The Supreme Court heard oral arguments Wednesday in a case on voter registration list maintenance, Husted v. A. Philip Randolph Institute. At issue is Ohio's procedure for removing voters from the voter registration list:
In that process, in place since 1994, the state regularly identifies those on the voter list who haven’t voted in the previous two years (including at least one federal general election), and sends them a “confirmation notice.” If the voter does not respond to the notice (and the majority do not), the voter is kept on the voter list but moved to “inactive” status, where they can still vote. If such a voter does not vote or engage in any other voter activity during the next four years, they are removed from the voter list. The primary legal question is whether this constitutes “removal … from the official list of voters … by reason of the person’s failure to vote,“ as prohibited by Sec. 8 of the NVRA.
The justices questioned what states would be able to do to maintain the accuracy of their voter registration lists if the plaintiffs were successful. As David Becker of the Center for Election Innovation and Research explains:
Justice Breyer asked plaintiffs’ counsel, Paul Smith, “what are they [the state] supposed to do? That is, every year a certain number of people die and every year a certain number move…. All right. We don’t want them on the voter roll.” He went on to say:
“Look, the reason I’m asking these questions is because I don’t believe Congress would have passed a statute that would prevent a state from purging a voting roll of people who have died or have moved out of the state. So I’m trying to reconcile the two. And, therefore, I ask you what the state’s supposed to do for that latter objective.”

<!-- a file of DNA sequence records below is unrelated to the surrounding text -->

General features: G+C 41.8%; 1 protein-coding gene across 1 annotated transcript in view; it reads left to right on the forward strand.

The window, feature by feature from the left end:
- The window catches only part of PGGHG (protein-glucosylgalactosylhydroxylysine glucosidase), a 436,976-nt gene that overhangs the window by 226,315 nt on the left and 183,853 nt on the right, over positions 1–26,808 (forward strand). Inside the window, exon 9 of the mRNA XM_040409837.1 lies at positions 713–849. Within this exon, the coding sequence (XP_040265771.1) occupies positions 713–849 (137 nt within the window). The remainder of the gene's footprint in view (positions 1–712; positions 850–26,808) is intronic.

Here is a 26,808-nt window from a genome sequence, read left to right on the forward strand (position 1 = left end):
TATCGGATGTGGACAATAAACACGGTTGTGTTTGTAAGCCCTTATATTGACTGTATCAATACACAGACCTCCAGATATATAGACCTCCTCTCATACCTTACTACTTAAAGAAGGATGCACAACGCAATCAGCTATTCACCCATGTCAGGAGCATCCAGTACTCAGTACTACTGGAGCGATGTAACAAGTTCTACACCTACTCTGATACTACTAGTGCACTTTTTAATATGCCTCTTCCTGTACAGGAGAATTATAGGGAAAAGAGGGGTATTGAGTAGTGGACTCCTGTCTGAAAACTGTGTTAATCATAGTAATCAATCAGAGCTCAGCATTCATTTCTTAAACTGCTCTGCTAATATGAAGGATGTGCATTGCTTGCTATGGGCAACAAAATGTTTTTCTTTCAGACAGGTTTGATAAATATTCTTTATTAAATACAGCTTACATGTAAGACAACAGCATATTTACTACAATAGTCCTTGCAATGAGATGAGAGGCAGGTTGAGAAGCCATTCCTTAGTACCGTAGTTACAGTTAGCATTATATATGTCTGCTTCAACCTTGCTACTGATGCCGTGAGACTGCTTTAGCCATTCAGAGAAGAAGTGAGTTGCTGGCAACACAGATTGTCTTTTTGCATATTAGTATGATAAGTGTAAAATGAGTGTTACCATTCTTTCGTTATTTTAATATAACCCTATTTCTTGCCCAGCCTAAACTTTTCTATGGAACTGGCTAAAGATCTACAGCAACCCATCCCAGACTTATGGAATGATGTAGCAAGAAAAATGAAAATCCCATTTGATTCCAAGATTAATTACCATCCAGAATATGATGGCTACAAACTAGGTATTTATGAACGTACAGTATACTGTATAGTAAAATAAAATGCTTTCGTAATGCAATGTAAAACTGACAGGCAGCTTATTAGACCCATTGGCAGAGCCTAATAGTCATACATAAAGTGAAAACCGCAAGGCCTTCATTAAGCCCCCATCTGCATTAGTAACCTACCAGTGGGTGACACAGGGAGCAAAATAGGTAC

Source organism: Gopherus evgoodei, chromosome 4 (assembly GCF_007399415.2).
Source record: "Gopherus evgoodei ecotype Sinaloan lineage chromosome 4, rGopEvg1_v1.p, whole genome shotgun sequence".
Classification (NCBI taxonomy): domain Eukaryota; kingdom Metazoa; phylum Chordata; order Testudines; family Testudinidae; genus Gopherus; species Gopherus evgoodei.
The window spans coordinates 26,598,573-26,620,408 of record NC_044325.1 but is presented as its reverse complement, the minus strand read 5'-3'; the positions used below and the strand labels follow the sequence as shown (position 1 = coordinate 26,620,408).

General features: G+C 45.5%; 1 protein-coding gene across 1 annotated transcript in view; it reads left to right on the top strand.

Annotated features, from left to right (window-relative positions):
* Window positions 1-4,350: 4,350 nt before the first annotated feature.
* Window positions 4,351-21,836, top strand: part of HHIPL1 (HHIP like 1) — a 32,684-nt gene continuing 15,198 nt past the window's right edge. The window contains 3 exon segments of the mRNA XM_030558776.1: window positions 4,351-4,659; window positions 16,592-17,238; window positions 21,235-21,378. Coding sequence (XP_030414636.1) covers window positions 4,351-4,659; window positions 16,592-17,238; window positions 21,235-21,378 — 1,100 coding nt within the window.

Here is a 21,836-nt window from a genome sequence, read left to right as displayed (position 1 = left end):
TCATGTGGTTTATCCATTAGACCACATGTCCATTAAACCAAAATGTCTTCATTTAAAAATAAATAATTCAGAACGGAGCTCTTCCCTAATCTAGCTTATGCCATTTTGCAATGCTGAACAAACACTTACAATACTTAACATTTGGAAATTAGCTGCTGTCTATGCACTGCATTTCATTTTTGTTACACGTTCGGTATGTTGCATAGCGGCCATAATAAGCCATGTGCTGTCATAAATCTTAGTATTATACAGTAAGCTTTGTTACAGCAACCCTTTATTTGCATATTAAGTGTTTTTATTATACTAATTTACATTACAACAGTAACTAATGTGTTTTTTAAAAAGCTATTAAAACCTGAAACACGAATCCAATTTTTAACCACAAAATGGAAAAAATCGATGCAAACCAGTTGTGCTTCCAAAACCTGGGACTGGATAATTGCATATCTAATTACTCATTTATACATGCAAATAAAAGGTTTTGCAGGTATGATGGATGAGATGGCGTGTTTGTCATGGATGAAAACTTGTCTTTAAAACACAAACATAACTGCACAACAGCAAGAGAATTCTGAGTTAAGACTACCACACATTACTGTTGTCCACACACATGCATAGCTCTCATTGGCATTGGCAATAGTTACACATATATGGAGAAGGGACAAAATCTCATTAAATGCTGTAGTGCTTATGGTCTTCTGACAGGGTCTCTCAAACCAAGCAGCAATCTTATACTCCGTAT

This is really the crux of the whole case, and the challenge with maintaining voter lists. The plaintiffs are quite right in that they don’t want anyone removed from the list who shouldn’t be, if they’re still eligible to vote and have simply chosen not to vote in some previous elections. I don’t know anyone who wants that. But the state is also right, as Justice Breyer recognizes, that accurate voter lists are essential to a functioning democracy, and that the state needs to figure out who’s moved within the state, moved out-of-state, or died, since the last election.
State and local election officials have difficult but important work to do maintaining accurate voter registration lists. As Mr. Becker points out, interstate voter registration data sharing is one of the best ways for states to identify errors in their lists. But states also need the ability to use other tools, such as the notice and waiting procedure used in Ohio. Stay tuned for the release of this opinion, which will have major implications for election administration, later this term.